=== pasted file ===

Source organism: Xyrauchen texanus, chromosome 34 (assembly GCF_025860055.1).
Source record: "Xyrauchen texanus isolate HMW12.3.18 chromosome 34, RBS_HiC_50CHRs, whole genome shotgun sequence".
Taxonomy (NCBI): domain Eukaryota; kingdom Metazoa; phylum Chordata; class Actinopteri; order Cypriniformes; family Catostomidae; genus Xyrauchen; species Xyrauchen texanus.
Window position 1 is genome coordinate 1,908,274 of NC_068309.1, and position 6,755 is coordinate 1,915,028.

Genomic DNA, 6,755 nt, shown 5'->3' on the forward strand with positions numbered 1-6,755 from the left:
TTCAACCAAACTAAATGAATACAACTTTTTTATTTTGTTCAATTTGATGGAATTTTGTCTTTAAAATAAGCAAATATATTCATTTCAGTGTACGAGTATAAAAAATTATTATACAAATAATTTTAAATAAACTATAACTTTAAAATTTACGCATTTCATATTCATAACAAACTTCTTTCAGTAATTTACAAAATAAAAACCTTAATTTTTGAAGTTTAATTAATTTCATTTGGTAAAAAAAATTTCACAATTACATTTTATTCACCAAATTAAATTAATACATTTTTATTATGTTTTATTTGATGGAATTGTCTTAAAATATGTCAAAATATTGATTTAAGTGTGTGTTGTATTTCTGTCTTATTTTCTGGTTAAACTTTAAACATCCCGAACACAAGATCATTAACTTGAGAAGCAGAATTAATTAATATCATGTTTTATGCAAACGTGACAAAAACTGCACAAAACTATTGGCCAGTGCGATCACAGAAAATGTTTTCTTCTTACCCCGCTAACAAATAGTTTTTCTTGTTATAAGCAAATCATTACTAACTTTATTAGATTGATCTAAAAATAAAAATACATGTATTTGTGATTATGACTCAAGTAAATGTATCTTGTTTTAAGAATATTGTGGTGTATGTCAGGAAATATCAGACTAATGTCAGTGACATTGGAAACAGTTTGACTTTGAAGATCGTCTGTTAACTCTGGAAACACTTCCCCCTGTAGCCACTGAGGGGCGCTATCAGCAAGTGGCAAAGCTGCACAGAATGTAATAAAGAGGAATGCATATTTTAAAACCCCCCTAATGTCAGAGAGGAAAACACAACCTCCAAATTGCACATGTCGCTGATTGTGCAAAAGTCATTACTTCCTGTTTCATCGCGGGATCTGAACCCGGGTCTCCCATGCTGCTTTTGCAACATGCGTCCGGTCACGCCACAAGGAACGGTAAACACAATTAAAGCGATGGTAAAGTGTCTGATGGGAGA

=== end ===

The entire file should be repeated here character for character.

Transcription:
Source organism: Xyrauchen texanus, chromosome 34 (assembly GCF_025860055.1).
Source record: "Xyrauchen texanus isolate HMW12.3.18 chromosome 34, RBS_HiC_50CHRs, whole genome shotgun sequence".
Taxonomy (NCBI): domain Eukaryota; kingdom Metazoa; phylum Chordata; class Actinopteri; order Cypriniformes; family Catostomidae; genus Xyrauchen; species Xyrauchen texanus.
Window position 1 is genome coordinate 1,908,274 of NC_068309.1, and position 6,755 is coordinate 1,915,028.

Genomic DNA, 6,755 nt, shown 5'->3' on the forward strand with positions numbered 1-6,755 from the left:
TTCAACCAAACTAAATGAATACAACTTTTTTATTTTGTTCAATTTGATGGAATTTTGTCTTTAAAATAAGCAAATATATTCATTTCAGTGTACGAGTATAAAAAATTATTATACAAATAATTTTAAATAAACTATAACTTTAAAATTTACGCATTTCATATTCATAACAAACTTCTTTCAGTAATTTACAAAATAAAAACCTTAATTTTTGAAGTTTAATTAATTTCATTTGGTAAAAAAAATTTCACAATTACATTTTATTCACCAAATTAAATTAATACATTTTTATTATGTTTTATTTGATGGAATTGTCTTAAAATATGTCAAAATATTGATTTAAGTGTGTGTTGTATTTCTGTCTTATTTTCTGGTTAAACTTTAAACATCCCGAACACAAGATCATTAACTTGAGAAGCAGAATTAATTAATATCATGTTTTATGCAAACGTGACAAAAACTGCACAAAACTATTGGCCAGTGCGATCACAGAAAATGTTTTCTTCTTACCCCGCTAACAAATAGTTTTTCTTGTTATAAGCAAATCATTACTAACTTTATTAGATTGATCTAAAAATAAAAATACATGTATTTGTGATTATGACTCAAGTAAATGTATCTTGTTTTAAGAATATTGTGGTGTATGTCAGGAAATATCAGACTAATGTCAGTGACATTGGAAACAGTTTGACTTTGAAGATCGTCTGTTAACTCTGGAAACACTTCCCCCTGTAGCCACTGAGGGGCGCTATCAGCAAGTGGCAAAGCTGCACAGAATGTAATAAAGAGGAATGCATATTTTAAAACCCCCCTAATGTCAGAGAGGAAAACACAACCTCCAAATTGCACATGTCGCTGATTGTGCAAAAGTCATTACTTCCTGTTTCATCGCGGGATCTGAACCCGGGTCTCCCATGCTGCTTTTGCAACATGCGTCCGGTCACGCCACAAGGAACGGTAAACACAATTAAAGCGATGGTAAAGTGTCTGATGGGAGA